Combatting E-mail Spam

Spam

I don’t know how it’s done, but it seems that as soon as you set up a new e-mail address you start receiving unsolicited messages trying to sell you things. Get a degree by post! Take these pills and, er, please your girlfriend! And so on… These e-mails are called spam and, if you’ve encountered them, are incredibly annoying. So how can you stop them?

Firstly, guard your e-mail address. Don’t put it on a webpage unless you disguise it in some way (via JavaScript or by using an image, for instance). The reason for this is some spam mailers automatically crawl websites looking for e-mail adddresses to add to their mailing lists. Once you’re on a mailing list it’s very difficult to get off it, so it’s easier not to get added in the first place!

If you are receiving spam, though, there are a number of things to do.

As tempting as it is to reply and tell the spammers to get lost, doing so will only confirm that your e-mail address is valid. Valid e-mail addresses are worth more to spammers than unconfirmed ones, so by letting them know your address is “real” you’ll end up on even more mailing lists as your details get sold on. You might also see an “unsubscribe” link in the e-mail. Even there it’s best not to use it unless you know you genuinely signed up for e-mails from that company. If you’re receiving unsolicited e-mails it’ll probably make no difference if you try to unsubscribe and could end up confirming your details again to a spammer who will sell them on.

Some mail software can “bounce” e-mails back, making it look as if they have been delivered to a non-functioning e-mail address. Whilst there’s some satisfaction in doing this, imagining that evil spammer having to wade through screens and screens of bounce notifications, I don’t think it actually makes a difference. I still get spam from companies I’ve bounced e-mails back to, and I’d be willing to bet nobody even sees the notifications. My advice here is do it if it’ll make you feel better, but as for actually combatting spam? It’s not really an effective solution.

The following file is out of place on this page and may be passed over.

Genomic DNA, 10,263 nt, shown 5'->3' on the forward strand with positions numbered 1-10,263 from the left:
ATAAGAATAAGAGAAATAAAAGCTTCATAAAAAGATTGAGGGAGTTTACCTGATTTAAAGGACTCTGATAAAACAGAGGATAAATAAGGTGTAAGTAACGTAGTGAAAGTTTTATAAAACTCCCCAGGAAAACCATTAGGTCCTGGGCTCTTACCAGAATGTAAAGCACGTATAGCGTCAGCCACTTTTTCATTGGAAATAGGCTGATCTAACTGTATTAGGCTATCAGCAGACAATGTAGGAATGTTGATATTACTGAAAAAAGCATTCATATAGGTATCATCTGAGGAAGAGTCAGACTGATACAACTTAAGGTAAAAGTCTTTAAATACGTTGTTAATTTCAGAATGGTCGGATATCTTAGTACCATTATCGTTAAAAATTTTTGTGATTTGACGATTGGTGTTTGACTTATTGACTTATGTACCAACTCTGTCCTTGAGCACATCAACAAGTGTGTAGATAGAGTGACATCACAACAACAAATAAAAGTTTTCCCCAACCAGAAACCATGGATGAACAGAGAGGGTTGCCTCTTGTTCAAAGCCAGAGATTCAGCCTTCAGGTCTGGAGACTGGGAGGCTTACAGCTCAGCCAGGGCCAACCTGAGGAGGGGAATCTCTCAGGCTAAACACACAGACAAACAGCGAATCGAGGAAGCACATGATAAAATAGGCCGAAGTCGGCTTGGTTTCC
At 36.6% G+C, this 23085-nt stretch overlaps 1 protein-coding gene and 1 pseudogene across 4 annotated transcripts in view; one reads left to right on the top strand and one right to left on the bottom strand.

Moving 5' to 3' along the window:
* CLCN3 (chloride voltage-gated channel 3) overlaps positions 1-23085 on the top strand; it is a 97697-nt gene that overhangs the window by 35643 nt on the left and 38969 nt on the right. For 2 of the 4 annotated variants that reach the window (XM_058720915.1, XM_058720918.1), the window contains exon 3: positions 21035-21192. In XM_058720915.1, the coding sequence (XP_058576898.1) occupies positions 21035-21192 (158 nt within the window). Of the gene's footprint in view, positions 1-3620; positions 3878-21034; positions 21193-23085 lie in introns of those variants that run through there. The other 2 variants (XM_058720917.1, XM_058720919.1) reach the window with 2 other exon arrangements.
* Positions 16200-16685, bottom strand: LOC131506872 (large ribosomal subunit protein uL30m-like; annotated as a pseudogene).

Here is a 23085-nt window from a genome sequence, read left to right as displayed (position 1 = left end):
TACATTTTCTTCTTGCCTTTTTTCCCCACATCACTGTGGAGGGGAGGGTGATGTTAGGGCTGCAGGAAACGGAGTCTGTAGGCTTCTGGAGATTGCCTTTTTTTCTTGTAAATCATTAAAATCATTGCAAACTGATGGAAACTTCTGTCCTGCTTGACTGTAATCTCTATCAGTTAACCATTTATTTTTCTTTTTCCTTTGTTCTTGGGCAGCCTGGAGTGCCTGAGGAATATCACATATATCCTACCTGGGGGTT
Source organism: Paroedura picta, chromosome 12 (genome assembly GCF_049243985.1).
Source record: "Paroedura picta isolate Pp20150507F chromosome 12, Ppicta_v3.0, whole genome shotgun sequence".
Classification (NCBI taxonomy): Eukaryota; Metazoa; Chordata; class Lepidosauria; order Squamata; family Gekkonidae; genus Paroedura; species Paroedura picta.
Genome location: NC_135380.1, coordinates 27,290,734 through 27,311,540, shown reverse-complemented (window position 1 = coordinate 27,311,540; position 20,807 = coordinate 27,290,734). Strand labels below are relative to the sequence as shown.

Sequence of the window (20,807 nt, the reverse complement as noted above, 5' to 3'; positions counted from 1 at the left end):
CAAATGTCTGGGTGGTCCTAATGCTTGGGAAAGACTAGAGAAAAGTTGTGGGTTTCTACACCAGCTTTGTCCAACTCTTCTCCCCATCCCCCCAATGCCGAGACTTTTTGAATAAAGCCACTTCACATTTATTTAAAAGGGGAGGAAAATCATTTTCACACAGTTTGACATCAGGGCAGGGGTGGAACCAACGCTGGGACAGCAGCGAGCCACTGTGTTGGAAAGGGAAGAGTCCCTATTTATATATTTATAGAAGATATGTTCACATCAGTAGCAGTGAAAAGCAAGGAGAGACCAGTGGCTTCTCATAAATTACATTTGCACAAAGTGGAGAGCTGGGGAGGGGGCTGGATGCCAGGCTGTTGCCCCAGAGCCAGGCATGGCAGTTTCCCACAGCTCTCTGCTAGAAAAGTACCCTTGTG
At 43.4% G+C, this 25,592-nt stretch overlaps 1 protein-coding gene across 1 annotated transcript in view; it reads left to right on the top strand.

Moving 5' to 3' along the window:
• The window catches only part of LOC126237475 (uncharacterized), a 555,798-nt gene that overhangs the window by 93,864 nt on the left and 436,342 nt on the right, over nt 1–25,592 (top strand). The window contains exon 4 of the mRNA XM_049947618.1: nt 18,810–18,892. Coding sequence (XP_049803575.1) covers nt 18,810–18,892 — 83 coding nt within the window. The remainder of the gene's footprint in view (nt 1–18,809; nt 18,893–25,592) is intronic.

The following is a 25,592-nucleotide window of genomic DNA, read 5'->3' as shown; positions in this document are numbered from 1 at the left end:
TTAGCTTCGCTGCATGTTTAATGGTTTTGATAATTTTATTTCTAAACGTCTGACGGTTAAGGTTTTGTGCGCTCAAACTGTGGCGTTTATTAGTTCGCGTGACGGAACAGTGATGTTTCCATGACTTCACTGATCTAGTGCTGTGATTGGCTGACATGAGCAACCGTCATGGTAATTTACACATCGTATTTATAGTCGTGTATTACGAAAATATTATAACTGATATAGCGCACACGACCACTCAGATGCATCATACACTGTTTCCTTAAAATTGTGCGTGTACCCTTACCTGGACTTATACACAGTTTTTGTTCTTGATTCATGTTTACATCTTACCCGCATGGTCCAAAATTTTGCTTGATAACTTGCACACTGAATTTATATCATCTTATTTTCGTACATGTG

The best solution I’ve come across is to employ some sort of adaptive spam filter. This checks your e-mails and highlights or deletes the e-mails it thinks are spam. The reason I’d recommend going for an adaptive one is that it’s very handy to be able to teach your filter what you consider to be spam and what you consider to be legitimate. I’ve used Mailwasher before (when I as a PC user) and found it to be pretty good. Apple Mail also has an adaptive junk mail filter, but by far the best I’ve come across is actually built into Google Mail. After a bit of time, marking spam as such and correcting e-mails incorrectly identified as spam, the amount of junk mail hitting my inbox has dropped to practically zero, whilst my spam folder sits at about 1,000 junk messages per month.

I don’t think we’re ever going to get rid of spam completely and, once you’re on a spam mailing list, I don’t think you can ever stop it being sent to your mail account. But if you can automate the process of deciding what’s spam and what’s not, you’re well on the way to reclaiming your inbox from the spammers.

If you have any comments to make, or if I missed something, please to contribute in the comments.

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Comments

  1. Totally agree Chris – Google mail is the way to go to combat spam. I switched our company email to Google (via Google apps, using our domain) and I cannot believe how effective the spam filters are – much more so than Outlook’s.

    • Thanks Mike. I’m wondering if there’s a killer spam filter for non-gMail users though. Anyone got some recommendations?

      I have to admit that the spam filter in Apple Mail never gets to display its full potential on my computer because gMail has already done a lot of the filtering for me, although it does tend to catch any spam that slips through. I wonder how good it would be if I didn’t use gMail’s filtering.

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